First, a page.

47° 27′ 41.8392” N
5° 22′ 19.6932” E
July 15, 2015
We are starting to get tired of the locks. We cannot bear any more of them. We have done more than a hundred locks since we started the holiday one and a half weeks ago. Now enough is enough.
The only sure cure for this is to sail out of the channel, and we still have 28 locks in front of us before we are done with Canal entre Champagne et Bourgogne and can sail into the river Saone. So we carry on with the locks again today.
The locks are close to one another at this side of the mountain. In turn, the weather has been a challenge. More than 30 degree celsius already at the end of the morning, we are confident. We therefor start early. Before eight o’clock. It gives us some cool hours, where everything works. But then we come to sail behind a peniche. And we are in a series of locks under remote control.
We call again and again to VNF. “Parles vour anglais?” We ask hopefully. “Pas du tout” is the response almost every time. And then we have the trouble. Per embarks on his through the winter updated French: “Ici batoux plaisance Ronja. Avalant (declining). Nous sommes a ecluse numero 32. The shit does not work. The lock is red, and not a damn thing is happening, when we use our remote control. ”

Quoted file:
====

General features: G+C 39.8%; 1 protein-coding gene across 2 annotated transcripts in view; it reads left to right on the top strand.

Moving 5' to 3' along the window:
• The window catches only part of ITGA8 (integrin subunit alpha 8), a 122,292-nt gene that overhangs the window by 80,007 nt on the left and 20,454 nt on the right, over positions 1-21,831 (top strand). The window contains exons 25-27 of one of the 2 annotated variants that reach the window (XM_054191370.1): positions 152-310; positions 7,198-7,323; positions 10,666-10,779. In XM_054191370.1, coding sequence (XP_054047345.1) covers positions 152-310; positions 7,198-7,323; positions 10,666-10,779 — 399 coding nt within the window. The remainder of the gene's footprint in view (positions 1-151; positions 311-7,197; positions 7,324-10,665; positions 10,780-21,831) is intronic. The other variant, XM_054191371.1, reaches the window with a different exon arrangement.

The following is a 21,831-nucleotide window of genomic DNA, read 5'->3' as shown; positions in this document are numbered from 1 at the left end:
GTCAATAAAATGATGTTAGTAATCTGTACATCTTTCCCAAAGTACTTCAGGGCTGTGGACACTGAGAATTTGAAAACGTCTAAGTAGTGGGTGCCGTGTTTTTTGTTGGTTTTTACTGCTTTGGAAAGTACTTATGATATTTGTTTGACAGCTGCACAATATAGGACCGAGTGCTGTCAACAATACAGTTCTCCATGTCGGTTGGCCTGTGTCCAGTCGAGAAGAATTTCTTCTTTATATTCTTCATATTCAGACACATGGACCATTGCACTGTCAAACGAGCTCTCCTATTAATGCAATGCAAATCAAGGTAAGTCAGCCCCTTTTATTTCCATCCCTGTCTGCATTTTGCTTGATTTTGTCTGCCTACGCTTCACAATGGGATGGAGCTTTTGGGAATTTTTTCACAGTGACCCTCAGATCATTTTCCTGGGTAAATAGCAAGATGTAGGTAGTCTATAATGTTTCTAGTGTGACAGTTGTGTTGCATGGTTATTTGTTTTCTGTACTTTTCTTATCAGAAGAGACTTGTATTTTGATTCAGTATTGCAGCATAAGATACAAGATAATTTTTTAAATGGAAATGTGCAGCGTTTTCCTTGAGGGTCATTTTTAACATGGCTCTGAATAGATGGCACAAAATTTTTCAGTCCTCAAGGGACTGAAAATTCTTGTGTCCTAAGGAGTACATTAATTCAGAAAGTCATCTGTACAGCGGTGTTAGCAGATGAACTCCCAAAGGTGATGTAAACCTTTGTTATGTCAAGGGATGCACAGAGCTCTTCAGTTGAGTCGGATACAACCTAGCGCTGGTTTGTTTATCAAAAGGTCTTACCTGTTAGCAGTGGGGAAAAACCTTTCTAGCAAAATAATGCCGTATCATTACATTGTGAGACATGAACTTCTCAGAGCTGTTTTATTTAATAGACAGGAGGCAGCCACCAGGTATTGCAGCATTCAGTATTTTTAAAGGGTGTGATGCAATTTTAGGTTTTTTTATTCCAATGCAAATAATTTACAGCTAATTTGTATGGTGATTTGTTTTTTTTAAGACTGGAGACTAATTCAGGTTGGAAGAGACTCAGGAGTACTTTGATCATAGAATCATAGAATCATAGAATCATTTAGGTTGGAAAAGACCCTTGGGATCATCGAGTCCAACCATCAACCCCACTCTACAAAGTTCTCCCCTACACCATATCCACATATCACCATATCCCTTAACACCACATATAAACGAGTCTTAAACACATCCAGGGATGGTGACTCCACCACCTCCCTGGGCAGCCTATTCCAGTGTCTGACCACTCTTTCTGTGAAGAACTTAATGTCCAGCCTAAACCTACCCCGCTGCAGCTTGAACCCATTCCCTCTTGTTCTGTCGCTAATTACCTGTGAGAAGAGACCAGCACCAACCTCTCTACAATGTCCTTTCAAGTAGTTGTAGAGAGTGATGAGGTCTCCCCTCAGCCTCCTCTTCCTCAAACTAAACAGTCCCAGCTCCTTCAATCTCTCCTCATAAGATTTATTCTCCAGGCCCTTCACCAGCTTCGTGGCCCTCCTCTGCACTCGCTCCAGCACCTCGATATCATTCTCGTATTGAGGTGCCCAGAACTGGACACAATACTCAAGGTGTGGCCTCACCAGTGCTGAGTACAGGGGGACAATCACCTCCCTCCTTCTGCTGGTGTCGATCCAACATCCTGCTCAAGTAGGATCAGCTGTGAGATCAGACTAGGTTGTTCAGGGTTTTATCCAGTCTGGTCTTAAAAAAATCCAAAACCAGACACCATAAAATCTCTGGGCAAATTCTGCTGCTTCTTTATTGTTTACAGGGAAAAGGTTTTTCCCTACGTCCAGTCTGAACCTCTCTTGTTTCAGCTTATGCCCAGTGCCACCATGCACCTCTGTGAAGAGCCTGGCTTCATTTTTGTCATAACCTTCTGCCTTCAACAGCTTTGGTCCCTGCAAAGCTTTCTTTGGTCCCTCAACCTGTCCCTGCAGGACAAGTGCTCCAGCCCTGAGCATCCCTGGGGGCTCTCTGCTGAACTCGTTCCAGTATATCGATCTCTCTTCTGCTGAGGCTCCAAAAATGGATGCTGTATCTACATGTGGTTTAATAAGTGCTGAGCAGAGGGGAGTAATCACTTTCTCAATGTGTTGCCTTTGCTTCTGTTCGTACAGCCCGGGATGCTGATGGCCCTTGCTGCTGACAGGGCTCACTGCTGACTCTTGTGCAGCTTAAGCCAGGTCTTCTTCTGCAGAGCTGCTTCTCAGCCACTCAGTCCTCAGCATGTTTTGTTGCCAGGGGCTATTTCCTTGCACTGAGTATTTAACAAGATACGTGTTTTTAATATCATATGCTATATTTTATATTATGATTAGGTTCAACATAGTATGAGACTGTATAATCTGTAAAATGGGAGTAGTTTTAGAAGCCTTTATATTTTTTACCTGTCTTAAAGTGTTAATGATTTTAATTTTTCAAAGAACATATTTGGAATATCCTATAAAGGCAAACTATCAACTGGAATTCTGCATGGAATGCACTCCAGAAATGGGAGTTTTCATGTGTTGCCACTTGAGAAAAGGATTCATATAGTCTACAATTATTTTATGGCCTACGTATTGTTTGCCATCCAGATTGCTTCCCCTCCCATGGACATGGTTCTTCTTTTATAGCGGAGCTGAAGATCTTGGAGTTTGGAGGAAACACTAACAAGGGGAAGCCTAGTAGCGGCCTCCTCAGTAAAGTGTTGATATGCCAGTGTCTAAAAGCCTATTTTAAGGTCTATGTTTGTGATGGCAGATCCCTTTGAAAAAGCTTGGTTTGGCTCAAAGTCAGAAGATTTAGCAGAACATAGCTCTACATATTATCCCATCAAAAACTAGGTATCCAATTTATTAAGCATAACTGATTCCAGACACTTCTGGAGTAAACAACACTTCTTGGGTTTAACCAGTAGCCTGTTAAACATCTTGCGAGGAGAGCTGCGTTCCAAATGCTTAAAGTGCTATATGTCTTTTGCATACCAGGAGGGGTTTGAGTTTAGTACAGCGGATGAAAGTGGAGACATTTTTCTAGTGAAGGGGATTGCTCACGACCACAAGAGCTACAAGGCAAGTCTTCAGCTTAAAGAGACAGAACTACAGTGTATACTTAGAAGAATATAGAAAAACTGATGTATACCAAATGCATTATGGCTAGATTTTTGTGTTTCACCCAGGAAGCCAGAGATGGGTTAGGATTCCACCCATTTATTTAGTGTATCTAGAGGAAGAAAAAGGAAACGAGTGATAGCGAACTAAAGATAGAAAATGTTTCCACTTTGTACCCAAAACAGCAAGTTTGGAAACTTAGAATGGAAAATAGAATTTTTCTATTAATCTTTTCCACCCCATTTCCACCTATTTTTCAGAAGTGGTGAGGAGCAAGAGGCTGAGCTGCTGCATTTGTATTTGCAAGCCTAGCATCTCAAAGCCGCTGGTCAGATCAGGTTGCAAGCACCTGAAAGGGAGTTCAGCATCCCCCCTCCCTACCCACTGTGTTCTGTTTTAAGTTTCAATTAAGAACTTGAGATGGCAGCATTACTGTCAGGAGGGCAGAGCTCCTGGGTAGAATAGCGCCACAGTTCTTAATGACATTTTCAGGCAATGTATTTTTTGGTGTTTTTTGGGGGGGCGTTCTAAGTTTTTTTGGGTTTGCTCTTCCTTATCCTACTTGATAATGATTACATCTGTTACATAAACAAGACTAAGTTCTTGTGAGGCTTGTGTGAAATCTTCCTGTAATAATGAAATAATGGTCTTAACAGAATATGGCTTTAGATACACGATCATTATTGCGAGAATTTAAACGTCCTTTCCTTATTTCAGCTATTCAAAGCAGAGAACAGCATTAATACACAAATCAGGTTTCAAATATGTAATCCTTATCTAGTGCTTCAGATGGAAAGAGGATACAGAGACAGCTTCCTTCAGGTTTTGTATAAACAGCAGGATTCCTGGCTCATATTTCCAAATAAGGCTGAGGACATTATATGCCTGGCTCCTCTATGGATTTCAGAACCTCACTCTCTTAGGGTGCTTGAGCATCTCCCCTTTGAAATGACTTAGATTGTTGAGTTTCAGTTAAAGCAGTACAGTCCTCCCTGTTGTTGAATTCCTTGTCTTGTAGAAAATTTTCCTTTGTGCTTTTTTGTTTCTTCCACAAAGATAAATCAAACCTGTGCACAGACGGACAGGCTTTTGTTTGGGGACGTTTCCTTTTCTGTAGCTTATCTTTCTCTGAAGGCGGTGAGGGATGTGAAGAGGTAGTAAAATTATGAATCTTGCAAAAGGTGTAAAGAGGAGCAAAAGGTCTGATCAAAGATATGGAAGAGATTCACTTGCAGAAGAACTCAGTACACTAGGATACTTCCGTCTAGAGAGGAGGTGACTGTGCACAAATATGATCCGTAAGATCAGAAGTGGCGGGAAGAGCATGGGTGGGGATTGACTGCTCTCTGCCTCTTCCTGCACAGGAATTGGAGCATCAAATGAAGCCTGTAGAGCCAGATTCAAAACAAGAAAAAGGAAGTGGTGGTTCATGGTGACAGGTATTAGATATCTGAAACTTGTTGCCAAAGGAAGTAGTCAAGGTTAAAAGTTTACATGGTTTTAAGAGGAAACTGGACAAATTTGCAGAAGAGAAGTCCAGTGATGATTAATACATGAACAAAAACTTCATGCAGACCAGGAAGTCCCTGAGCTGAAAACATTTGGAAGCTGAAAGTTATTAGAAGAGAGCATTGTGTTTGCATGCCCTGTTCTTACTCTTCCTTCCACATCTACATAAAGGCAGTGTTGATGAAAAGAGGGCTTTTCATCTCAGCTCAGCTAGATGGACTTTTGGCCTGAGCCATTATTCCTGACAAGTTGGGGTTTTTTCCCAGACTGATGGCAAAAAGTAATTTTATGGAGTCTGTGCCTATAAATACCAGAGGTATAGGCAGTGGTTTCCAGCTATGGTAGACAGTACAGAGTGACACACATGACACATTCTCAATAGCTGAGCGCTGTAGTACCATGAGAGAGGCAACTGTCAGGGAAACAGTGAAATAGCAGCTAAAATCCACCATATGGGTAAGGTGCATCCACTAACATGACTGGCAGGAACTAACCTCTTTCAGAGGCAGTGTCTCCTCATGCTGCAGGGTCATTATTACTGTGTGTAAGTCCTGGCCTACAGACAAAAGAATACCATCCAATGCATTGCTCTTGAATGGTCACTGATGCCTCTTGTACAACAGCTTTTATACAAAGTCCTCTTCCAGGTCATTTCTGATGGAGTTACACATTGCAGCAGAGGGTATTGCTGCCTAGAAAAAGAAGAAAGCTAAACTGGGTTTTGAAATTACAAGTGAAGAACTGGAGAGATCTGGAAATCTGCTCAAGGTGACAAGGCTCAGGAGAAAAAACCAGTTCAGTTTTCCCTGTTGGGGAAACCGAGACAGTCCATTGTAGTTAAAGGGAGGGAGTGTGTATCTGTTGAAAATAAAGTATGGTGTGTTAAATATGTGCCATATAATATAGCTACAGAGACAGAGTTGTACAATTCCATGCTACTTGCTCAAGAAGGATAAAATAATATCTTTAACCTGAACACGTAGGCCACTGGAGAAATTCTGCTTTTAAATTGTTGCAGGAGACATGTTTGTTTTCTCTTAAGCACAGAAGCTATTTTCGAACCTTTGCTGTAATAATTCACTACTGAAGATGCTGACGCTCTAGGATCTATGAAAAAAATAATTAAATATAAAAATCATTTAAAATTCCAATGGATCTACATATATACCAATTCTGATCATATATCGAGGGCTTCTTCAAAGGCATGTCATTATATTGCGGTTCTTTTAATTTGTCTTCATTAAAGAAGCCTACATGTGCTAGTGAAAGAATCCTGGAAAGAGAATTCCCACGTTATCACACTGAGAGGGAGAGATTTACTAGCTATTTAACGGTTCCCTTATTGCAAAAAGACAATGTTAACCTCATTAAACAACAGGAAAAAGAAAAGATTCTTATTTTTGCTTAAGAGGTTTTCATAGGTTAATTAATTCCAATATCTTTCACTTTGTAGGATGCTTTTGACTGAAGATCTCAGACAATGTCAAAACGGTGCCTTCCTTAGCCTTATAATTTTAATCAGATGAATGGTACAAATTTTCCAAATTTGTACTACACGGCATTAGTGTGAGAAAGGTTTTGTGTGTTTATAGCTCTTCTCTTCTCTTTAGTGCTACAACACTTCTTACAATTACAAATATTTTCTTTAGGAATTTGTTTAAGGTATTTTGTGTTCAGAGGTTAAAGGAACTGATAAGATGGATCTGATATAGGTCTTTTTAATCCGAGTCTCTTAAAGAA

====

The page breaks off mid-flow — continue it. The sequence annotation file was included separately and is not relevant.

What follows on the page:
Amazing what you learn at evening-classes at FOF in Odense (running french-lessons) even without excessive diligence with homework.
VNF come and fix the error within 20 minutes. Only a very few times we have to make an additional call.
A place to moor for the night we find a kilometre after lock 35, Beaumont. We put Ronja under a grain silo. Only ship at the spot. No other boats have ventured to sail as far forward in the lock system this day.
Let’s get out of the locks. Tomorrow we have nine locks back, then there will be free passage down the Saone River, where we expect the city Auxonne to be the first stop for more than just one night. From there the rest of the tour will be 14 days with only 16 locks between us and the Mediterranean. Great.
Log book: Today’s distance: 33 km. Sailed time 7:45 to 18:00 = 10 ¼ hour. Locks: 20 !!! Weather: Sun all day. Possibly 35 degrees. We have no thermometer. But clearly one of the hottest days at all. We rig a large umbrella to create shade for the helmsman. Comfortable on the straights. A hassle during the lock operations.
48° 18′ 1.7748” N 5° 8′ 48.9516” E
July 13, 2015
We say goodbye to Lasse, Tianling and Nellie. They want to go to Alsace, Germany and Denmark to find the wildest playground for Nellie. Instead of making departing into something sad, Lasse told Nellie that they now will start a hunt for a wild playground, and this project she is very pleased about. In today’s first lock they stand and wait and surprise us with an extra goodbye.
It requires patience to sail the French channels. The channel is in control. The lock system and the almighty VNF decide. Not you. Others set the pace.